On Friday, a prominent Democrat called on the government to halt the Education Ministry’s proposal to give every student and teacher in the country a tablet computer.
The initiative was implemented by a previous Pheu Thai administration ten years ago, but it was deemed a failure by opponents. It was introduced by Education Minister Pol Gen Permpoon Chidchob and his deputy Surasak Phancharoenworakul.
The former King Mongkut’s Institute of Technology Ladkrabang rector and Democrat member Suchatvee Suwansawat said on Facebook that while technology is important for learning, there are three issues to take into account.
Tablet computers, he claimed, are bad for young children because they can stunt their motor skill growth and prevent them from engaging with others.
“The ministry must be confident of the age ranges of youngsters who are capable of using the technology. Otherwise, it will have the opposite effect,” he warned.
Tablet computers, he claimed, cannot ensure kids’ success if parents and teachers don’t comprehend how kids learn.
Parents and educators must understand how to use smart devices to support children’s learning because they are merely tools for learning.
If kids spend a lot of time on tablets or other devices, their emotional development may suffer, he said.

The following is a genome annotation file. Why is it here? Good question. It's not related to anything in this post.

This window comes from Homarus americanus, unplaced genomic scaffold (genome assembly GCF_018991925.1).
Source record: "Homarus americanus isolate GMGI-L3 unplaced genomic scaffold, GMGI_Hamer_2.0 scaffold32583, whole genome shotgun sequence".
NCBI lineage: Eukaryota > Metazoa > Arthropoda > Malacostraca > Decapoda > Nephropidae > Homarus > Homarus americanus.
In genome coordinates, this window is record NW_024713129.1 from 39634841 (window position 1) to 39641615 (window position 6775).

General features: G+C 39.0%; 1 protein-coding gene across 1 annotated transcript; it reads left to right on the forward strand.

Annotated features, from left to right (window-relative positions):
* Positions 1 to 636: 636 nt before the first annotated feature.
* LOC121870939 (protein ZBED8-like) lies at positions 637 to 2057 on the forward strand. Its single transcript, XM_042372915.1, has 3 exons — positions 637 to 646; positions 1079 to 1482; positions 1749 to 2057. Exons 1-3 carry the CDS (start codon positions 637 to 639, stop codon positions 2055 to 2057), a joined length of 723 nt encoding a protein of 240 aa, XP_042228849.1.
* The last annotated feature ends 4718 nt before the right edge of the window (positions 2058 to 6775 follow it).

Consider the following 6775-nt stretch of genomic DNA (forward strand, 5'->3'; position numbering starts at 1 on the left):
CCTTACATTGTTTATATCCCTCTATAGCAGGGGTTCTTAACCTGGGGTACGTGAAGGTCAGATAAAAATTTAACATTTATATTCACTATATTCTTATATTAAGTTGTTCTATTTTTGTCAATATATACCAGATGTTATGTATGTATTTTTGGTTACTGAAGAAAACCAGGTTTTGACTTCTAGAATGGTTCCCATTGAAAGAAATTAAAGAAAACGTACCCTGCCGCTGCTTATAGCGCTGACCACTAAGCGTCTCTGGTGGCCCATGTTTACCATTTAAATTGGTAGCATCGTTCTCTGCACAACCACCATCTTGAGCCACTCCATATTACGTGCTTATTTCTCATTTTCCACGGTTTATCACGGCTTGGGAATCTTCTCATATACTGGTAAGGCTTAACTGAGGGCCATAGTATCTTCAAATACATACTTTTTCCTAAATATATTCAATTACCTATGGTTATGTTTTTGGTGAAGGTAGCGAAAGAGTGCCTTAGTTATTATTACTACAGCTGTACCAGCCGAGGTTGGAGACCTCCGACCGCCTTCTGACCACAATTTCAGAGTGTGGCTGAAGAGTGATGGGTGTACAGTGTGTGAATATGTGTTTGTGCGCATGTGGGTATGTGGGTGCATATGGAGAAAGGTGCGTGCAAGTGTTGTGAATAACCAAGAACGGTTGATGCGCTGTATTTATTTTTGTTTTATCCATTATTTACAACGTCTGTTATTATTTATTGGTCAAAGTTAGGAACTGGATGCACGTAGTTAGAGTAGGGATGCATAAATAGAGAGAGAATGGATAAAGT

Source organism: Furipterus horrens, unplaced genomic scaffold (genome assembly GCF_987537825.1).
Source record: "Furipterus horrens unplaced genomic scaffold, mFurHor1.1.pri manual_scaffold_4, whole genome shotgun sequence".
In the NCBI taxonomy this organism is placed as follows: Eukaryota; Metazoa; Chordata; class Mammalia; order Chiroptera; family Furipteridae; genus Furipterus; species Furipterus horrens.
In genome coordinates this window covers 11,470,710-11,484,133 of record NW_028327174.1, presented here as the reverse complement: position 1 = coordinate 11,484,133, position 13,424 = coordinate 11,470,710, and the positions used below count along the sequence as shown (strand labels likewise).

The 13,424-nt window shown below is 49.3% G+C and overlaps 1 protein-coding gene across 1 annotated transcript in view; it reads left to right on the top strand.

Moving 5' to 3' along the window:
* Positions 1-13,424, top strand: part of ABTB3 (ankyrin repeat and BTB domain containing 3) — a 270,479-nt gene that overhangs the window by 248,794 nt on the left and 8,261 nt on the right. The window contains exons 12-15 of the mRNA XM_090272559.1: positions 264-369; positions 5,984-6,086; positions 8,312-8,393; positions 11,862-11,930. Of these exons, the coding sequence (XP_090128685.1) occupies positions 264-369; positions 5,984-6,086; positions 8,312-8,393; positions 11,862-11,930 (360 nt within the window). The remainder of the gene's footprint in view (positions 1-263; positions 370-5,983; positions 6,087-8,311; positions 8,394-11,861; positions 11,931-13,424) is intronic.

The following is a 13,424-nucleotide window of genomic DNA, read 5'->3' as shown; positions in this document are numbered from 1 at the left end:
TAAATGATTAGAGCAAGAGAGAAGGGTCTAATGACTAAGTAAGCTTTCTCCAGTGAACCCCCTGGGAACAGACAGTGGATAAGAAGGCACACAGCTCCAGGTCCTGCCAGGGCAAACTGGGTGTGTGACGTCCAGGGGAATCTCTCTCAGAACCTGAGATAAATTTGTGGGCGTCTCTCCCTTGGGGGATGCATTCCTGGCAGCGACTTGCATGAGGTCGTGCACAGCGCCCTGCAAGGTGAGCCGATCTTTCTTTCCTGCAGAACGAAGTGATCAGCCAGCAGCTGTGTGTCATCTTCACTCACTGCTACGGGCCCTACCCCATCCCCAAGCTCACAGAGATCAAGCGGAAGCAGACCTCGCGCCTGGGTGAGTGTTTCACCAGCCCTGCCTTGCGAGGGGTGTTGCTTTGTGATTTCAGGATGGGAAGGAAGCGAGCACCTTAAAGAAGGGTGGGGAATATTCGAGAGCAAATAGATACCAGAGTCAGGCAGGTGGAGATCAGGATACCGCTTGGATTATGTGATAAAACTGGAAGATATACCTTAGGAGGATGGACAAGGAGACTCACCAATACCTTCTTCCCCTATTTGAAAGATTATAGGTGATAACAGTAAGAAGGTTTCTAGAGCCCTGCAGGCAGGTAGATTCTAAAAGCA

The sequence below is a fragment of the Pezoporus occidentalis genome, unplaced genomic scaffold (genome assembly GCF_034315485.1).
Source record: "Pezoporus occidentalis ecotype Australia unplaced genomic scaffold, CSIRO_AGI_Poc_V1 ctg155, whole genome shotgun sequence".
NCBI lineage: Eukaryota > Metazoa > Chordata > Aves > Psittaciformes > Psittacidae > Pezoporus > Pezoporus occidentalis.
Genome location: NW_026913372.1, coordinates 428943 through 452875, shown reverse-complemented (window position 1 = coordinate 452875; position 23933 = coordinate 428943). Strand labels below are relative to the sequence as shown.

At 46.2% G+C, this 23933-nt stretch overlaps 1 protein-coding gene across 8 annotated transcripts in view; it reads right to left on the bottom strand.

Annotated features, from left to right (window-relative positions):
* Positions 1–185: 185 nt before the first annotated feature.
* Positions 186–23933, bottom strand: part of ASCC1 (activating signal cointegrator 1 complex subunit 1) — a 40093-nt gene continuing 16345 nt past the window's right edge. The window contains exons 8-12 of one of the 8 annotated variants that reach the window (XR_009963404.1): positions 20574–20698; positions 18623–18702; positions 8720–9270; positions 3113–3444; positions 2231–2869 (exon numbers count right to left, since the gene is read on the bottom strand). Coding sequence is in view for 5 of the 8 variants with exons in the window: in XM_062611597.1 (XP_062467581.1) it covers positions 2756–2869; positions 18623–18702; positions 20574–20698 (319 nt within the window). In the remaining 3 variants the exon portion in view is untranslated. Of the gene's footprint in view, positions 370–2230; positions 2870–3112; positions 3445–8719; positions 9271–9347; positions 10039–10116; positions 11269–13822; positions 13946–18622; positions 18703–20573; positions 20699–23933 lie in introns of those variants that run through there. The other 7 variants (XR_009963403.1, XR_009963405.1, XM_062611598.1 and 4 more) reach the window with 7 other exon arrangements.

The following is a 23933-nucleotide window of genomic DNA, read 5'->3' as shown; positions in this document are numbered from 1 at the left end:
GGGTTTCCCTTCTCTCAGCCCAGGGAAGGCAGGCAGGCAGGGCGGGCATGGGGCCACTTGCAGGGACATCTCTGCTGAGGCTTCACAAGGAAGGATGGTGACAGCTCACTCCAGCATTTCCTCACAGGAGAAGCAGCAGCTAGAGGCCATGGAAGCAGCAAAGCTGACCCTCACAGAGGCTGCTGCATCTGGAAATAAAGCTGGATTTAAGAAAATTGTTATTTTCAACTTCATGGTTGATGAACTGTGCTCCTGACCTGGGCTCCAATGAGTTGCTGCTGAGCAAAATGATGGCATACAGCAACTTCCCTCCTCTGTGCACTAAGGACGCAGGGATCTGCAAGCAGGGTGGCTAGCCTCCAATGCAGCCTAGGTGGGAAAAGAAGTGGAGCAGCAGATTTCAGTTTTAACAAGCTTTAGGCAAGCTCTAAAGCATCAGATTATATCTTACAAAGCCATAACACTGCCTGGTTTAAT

He added that mental health professionals must provide guidance and aid the policy-makers in anticipating potential effects because children are at danger of having a short attention span, being irritable, or getting depression.
“A coin has two sides, but I do support the use of technology for learning, and I must emphasize that Thais must have access to the internet without charge,” he stated.
A teacher from Nakhon Sawan named Kanya Nantana yesterday praised the ministry’s decision to distribute tablets.
She claimed that although they are useful teaching tools, kids shouldn’t be permitted to take them home to avoid misuse.
She claimed that because the school had a tight budget and was forced to purchase low-end gadgets, the devices it purchased for online learning during COVID-19 are now out-of-date.
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